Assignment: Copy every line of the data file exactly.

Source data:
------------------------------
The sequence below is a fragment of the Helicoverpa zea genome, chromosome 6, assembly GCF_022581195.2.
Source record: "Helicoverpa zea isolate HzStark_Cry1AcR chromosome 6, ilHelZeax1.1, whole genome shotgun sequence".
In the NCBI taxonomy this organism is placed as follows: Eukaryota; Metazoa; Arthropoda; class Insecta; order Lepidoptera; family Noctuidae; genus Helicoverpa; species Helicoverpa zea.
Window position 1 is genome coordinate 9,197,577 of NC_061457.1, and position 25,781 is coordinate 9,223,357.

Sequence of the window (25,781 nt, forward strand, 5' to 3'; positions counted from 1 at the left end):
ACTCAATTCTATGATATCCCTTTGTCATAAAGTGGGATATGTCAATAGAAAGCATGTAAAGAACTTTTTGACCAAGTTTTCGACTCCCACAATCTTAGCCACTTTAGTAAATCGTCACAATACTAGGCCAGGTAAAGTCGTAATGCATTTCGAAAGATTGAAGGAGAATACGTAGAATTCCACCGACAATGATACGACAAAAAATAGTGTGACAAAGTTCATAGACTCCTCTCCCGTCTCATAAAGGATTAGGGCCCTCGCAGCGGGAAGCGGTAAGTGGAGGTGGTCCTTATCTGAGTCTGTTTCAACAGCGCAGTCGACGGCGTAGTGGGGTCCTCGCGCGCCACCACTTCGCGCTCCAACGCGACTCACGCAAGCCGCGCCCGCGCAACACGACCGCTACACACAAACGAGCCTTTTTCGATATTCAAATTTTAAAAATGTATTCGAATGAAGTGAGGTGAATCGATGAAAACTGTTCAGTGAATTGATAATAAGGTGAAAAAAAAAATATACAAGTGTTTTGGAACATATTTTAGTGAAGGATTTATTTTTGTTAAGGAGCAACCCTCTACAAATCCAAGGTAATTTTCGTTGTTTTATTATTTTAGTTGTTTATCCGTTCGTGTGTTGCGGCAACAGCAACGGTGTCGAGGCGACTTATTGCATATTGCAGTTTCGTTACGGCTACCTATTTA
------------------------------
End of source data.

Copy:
The sequence below is a fragment of the Helicoverpa zea genome, chromosome 6, assembly GCF_022581195.2.
Source record: "Helicoverpa zea isolate HzStark_Cry1AcR chromosome 6, ilHelZeax1.1, whole genome shotgun sequence".
In the NCBI taxonomy this organism is placed as follows: Eukaryota; Metazoa; Arthropoda; class Insecta; order Lepidoptera; family Noctuidae; genus Helicoverpa; species Helicoverpa zea.
Window position 1 is genome coordinate 9,197,577 of NC_061457.1, and position 25,781 is coordinate 9,223,357.

Sequence of the window (25,781 nt, forward strand, 5' to 3'; positions counted from 1 at the left end):
ACTCAATTCTATGATATCCCTTTGTCATAAAGTGGGATATGTCAATAGAAAGCATGTAAAGAACTTTTTGACCAAGTTTTCGACTCCCACAATCTTAGCCACTTTAGTAAATCGTCACAATACTAGGCCAGGTAAAGTCGTAATGCATTTCGAAAGATTGAAGGAGAATACGTAGAATTCCACCGACAATGATACGACAAAAAATAGTGTGACAAAGTTCATAGACTCCTCTCCCGTCTCATAAAGGATTAGGGCCCTCGCAGCGGGAAGCGGTAAGTGGAGGTGGTCCTTATCTGAGTCTGTTTCAACAGCGCAGTCGACGGCGTAGTGGGGTCCTCGCGCGCCACCACTTCGCGCTCCAACGCGACTCACGCAAGCCGCGCCCGCGCAACACGACCGCTACACACAAACGAGCCTTTTTCGATATTCAAATTTTAAAAATGTATTCGAATGAAGTGAGGTGAATCGATGAAAACTGTTCAGTGAATTGATAATAAGGTGAAAAAAAAAATATACAAGTGTTTTGGAACATATTTTAGTGAAGGATTTATTTTTGTTAAGGAGCAACCCTCTACAAATCCAAGGTAATTTTCGTTGTTTTATTATTTTAGTTGTTTATCCGTTCGTGTGTTGCGGCAACAGCAACGGTGTCGAGGCGACTTATTGCATATTGCAGTTTCGTTACGGCTACCTATTTA